The selling point of Second Son are Delsin’s powers. Using a unique combination of Smoke and Neon, Delsin can wreck havoc on his enemies. One of the first powers that Delsin will gain is the Smoke Dash in which he shatters into several particles of ash before reforming again.
Neon is easily the standout power in the game. Neon Dash will set Delsin into a high speed sprint, leaving behind a streak of lights. It looks even more gorgeous when one uses them during the night. One new addition to the experience is the Karma Bombs. Each of power has a special move which is directly related to your Karma. One of them is the Orbital Drop which not only looks pretty, but causes massive destruction to surrounding enemies and objects. Overall, Delsin is a time bomb and the game sets up enough circumstances for our hero to just explode.
Unfortunately, the mission structure is fairly archetypal. Several missions reminded me of those from the previous two games and it’s kind of disappointing that Sucker Punch couldn’t up the ante with Second Son. They don’t necessarily kill the experience but it would have been nice to see something unique here. The Karma system too is nothing innovative and just a rehash of the older games. You can still subdue or kill citizens or enemies and there is no suspense behind the karmic decisions you take in Second Son. Most of the time, the player will be well aware of the outcome. These two drawbacks slightly drag the game down, but given that enemy AI is much more advanced than before, missions nonetheless feel challenging.
"inFamous: Second Son features a significant amount of content, and depending on how eager you are to explore the city, should hold you for a good 20 hours."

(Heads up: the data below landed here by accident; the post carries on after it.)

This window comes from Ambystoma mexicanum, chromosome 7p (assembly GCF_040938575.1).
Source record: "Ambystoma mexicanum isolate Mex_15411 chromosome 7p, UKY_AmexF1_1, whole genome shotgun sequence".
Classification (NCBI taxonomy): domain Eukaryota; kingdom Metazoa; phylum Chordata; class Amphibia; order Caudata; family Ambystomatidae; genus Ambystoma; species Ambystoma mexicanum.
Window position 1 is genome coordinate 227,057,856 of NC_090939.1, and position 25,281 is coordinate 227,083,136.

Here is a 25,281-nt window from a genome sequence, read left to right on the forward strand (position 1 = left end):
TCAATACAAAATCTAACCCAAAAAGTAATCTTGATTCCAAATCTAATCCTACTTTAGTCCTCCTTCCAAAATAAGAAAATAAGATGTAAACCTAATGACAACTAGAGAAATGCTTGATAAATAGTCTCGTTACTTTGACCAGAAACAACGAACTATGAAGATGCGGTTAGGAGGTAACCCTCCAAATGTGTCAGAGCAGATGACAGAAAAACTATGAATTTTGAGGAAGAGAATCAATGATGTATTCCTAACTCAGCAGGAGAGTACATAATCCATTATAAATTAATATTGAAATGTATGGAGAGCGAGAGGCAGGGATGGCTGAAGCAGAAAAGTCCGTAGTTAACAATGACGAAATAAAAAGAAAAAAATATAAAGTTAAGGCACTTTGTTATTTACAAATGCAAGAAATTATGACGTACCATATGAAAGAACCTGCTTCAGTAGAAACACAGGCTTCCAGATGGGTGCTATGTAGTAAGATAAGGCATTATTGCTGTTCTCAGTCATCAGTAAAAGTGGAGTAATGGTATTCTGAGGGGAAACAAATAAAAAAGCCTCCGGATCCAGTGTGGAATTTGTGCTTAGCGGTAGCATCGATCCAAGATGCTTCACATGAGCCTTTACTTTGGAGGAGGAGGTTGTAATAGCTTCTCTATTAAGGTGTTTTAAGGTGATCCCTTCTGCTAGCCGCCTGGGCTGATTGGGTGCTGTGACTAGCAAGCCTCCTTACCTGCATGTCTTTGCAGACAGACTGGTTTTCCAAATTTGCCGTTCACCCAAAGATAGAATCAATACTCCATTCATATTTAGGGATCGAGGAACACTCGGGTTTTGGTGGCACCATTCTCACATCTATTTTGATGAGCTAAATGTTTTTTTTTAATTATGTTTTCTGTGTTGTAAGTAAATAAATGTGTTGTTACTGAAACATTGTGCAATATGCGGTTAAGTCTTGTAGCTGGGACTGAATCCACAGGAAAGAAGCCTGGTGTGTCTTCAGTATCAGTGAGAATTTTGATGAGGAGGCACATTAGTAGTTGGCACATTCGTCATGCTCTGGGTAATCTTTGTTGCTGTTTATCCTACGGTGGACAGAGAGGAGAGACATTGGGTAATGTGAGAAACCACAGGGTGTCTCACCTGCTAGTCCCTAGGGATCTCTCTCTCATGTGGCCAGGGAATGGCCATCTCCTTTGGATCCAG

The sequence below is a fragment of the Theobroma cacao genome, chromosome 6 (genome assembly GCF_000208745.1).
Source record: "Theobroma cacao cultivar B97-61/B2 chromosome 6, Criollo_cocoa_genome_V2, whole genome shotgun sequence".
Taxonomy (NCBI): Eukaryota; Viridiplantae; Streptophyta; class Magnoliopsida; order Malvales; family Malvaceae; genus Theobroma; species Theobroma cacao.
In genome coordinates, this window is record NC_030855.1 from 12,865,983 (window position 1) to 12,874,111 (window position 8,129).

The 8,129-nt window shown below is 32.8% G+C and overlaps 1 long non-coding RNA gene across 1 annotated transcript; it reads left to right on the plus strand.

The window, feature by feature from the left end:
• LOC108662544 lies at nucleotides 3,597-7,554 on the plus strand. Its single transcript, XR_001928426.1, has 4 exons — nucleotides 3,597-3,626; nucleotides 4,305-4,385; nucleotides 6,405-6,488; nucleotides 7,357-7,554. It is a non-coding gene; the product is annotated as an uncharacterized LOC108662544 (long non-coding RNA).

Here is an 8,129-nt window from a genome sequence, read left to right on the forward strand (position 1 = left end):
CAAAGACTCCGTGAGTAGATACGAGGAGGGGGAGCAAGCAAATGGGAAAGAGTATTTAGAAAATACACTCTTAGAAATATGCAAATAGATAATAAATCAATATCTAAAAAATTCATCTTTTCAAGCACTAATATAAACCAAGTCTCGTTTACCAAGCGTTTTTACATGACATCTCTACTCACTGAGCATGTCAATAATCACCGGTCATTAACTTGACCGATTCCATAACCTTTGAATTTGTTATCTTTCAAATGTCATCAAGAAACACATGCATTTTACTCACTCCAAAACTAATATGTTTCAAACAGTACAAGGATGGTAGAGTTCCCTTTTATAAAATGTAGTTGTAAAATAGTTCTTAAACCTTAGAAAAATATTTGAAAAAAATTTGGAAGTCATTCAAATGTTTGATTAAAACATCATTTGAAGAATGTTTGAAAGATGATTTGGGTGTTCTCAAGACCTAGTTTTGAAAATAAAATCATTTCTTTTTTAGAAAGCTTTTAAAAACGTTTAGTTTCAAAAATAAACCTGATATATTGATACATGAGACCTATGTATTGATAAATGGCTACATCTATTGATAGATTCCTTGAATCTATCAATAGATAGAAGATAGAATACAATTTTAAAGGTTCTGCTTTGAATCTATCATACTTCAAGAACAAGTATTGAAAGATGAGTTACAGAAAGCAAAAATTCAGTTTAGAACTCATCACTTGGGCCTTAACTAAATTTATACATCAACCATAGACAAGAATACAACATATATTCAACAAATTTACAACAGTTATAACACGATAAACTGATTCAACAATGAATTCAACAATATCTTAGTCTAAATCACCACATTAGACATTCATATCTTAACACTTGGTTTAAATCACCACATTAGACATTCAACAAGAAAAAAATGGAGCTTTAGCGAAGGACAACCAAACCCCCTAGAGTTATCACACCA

inFamous: Second Son’s visuals are something else though. Soft shadows, brilliant lighting effects during different times of the day, neon lights bustling through the city during night-time and Delsin’s own powers add a real charm to Second Son’s Seattle. It’s easy to forgive the somewhat rehashed mission structure and just stand at the tip of the Space Needle and admire the view. Oddly, the city feels deserted at times with pedestrians lacking any sort of charisma when compared to several other open world games. Sound effects are impressive and voice acting for the most part sounds genuine. You actually feel like you’re watching characters rather than actors reading lines from a script.
inFamous: Second Son features a significant amount of content, and depending on how eager you are to explore the city, should hold you for a good 20 hours. As mentioned above, a revamped mission structure and Karma system would have been welcome but it in no way detracts from the overall experience. It’s easily one of the best offerings on the PlayStation 4 and you owe it to yourself to try it out – even if you’ve more than had your fill of open world games in recent months.
This game was reviewed on the PlayStation 4.
Stunning visuals and a vibrant world, Best power set in an inFamous game. Great amount of content, Enemy AI is top notch.
Story telling is shallow, Karma and mission structure still feel very similar to previous games.
Second Son is a worthy entry in the inFamous Series. More importantly, Sucker Punch now have an interesting protagonist in Delsin Rowe.